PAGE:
Gary was the Principal Silviculturist for Forest Research until September 23. The main thrust of his work has been applied silvicultural research and this has led to over 50 papers in peer reviewed journals, 16 Forestry Commission publications and over 50 articles in professional publications communicating the results of research. For the last ten years his work has focussed on alternative approaches to management and continuous cover silviculture. He was the Editor-in-Chief of Forestry: An International Journal of Forest Research, published by Oxford University Press for 20 years. After retiring from Forest Research he divides his time between working as the Commissioning Editor for the Quarterly Journal of Forestry, Chairing the Scientific Advisory Board of the European Forest Institute and continuing his association with FR as a Research Fellow.


CCFG will be hosting their next webinar – Coppice, Carbon and Catastrophes: The Joy and Pain of Managing for CCF in Our Times

with Arne Pommerening, Thursday 26th October 2023 4-5pm

This online event is hosted by CCFG featuring Arne Pommerening who will deliver a 30 minute presentation on this topic. This will be followed by a question and answer session for participants.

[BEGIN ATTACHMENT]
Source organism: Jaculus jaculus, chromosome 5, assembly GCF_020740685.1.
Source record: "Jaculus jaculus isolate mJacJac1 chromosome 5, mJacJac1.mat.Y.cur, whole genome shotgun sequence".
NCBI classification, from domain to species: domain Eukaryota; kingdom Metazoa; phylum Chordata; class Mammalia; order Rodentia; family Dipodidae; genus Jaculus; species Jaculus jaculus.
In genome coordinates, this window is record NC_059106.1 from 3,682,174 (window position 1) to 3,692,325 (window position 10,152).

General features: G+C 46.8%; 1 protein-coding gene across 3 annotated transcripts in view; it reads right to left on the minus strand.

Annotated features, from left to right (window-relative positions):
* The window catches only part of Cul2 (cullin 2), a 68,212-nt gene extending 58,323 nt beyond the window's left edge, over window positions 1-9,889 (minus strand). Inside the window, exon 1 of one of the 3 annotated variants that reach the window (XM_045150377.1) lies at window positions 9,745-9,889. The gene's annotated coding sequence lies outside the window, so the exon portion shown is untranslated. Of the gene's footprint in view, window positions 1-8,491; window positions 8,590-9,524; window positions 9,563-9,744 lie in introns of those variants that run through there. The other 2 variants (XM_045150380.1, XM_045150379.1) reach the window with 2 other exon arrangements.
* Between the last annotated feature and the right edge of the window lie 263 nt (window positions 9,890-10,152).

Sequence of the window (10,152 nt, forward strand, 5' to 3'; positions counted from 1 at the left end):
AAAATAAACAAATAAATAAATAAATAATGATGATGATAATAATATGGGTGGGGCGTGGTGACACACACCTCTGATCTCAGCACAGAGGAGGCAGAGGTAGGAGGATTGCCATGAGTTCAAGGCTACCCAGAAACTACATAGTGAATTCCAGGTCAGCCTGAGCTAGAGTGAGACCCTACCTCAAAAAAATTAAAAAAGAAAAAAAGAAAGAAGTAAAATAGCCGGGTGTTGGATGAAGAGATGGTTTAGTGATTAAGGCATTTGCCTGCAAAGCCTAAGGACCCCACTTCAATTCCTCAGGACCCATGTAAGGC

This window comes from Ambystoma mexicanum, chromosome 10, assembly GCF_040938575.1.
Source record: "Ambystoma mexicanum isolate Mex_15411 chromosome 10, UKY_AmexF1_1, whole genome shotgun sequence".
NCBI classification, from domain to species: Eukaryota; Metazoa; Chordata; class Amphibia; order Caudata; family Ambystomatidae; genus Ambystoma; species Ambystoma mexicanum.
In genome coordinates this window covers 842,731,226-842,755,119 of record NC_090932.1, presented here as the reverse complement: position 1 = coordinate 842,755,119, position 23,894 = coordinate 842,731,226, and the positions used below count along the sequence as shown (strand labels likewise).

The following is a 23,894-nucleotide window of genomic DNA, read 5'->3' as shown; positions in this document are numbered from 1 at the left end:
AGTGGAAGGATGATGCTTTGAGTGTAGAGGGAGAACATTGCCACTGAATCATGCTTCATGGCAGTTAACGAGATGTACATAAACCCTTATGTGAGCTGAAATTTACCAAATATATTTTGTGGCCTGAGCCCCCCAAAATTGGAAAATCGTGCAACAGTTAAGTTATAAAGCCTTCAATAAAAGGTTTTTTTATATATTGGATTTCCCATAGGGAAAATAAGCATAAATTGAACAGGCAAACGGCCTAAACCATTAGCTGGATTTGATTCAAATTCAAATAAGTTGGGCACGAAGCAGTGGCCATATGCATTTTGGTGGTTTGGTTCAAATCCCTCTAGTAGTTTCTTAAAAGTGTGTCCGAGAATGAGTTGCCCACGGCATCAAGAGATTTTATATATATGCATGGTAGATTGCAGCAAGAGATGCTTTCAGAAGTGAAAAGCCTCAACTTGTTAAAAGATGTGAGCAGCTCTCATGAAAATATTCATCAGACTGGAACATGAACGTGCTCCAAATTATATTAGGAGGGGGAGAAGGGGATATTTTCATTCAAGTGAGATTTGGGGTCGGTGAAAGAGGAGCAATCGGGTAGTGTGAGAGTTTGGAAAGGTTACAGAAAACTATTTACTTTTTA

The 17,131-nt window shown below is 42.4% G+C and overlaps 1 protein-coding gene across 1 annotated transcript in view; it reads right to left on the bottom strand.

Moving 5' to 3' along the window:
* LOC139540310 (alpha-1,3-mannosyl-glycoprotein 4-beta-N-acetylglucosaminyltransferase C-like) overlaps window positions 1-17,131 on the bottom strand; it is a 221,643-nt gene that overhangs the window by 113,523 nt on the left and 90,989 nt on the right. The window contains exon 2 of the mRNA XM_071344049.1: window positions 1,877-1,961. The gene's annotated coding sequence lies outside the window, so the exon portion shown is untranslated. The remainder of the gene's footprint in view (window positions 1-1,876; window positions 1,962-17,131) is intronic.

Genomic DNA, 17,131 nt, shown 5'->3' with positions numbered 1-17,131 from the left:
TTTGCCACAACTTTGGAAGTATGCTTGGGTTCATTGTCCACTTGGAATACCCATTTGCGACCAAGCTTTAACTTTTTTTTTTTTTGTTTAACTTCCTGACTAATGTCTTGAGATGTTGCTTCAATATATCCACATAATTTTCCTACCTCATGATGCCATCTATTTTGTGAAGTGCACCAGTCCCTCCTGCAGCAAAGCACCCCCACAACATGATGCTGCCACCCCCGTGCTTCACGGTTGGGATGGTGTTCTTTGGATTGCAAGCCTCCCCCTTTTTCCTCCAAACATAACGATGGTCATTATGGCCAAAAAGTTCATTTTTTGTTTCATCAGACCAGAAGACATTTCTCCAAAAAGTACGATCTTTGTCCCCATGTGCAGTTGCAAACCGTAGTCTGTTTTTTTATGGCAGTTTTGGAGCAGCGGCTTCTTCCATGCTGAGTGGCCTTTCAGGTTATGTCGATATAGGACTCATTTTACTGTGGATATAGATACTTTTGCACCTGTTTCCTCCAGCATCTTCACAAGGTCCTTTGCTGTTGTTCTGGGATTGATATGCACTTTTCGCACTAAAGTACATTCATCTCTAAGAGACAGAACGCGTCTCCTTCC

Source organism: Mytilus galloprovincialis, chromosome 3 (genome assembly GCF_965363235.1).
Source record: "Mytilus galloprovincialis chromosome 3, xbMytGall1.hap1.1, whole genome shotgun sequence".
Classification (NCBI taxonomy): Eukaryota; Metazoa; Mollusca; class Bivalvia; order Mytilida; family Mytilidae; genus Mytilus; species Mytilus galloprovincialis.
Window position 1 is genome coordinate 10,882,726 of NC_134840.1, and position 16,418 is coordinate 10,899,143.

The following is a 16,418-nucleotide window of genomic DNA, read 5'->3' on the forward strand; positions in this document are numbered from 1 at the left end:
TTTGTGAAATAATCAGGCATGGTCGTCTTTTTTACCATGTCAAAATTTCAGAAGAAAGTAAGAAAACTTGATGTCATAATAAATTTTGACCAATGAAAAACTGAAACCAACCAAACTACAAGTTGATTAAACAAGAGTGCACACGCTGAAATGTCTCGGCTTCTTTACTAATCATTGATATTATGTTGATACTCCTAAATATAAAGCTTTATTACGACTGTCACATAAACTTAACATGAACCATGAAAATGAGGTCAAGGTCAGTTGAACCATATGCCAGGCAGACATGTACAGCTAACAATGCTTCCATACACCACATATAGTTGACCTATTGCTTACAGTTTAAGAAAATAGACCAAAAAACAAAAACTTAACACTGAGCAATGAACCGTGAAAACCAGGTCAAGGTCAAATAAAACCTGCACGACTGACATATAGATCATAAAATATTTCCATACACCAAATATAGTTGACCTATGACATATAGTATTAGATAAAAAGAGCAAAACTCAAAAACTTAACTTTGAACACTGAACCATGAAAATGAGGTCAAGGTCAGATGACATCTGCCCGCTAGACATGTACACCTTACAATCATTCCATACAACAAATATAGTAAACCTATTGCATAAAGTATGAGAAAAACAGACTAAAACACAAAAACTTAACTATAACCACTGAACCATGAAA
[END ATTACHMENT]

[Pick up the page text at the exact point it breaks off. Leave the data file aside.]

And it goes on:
Continuous Cover Forestry (CCF), i.e. forest management based on ecological principles, has been introduced to Ireland and the UK more than twenty years ago. Whilst in the early days identifying simple and robust methods of transforming plantations to woodlands with more complex structures were the primary concern, ongoing climate change and the recent energy crisis have added new challenges of managing for CCF. Many policymakers including the authors of the recent EU forest strategy and of associated recommendations proposed by the European Forest Institute see CCF as a major instrument for mitigating adverse effects of climate change. In this context, carbon forestry has become a major buzzword and a research field in its own right, however, it is still largely unknown how exactly existing woodlands should be managed for optimising carbon sequestration. Questions like “Is carbon forestry part of or a concept separate from CCF?” or “Can carbon forestry be carried out along with other management objectives or is a special focus required?” are hotly debated. Ongoing climate change and all its localised realisations such as spontaneous gales, droughts, floods and insect calamities can always bring the sudden end to any CCF woodland that we have transformed for many years with great effort. In that situation we may be left with little more than bare ground and methods are needed to establish new CCF woodlands from scratch. CCF from scratch may also include the use of coppice systems, particularly the use of coppice with standards and coppice selection systems. Such system can contribute to satisfying the current demand for sustainable energy whilst creating diverse habitats and providing high-quality timber at the same time.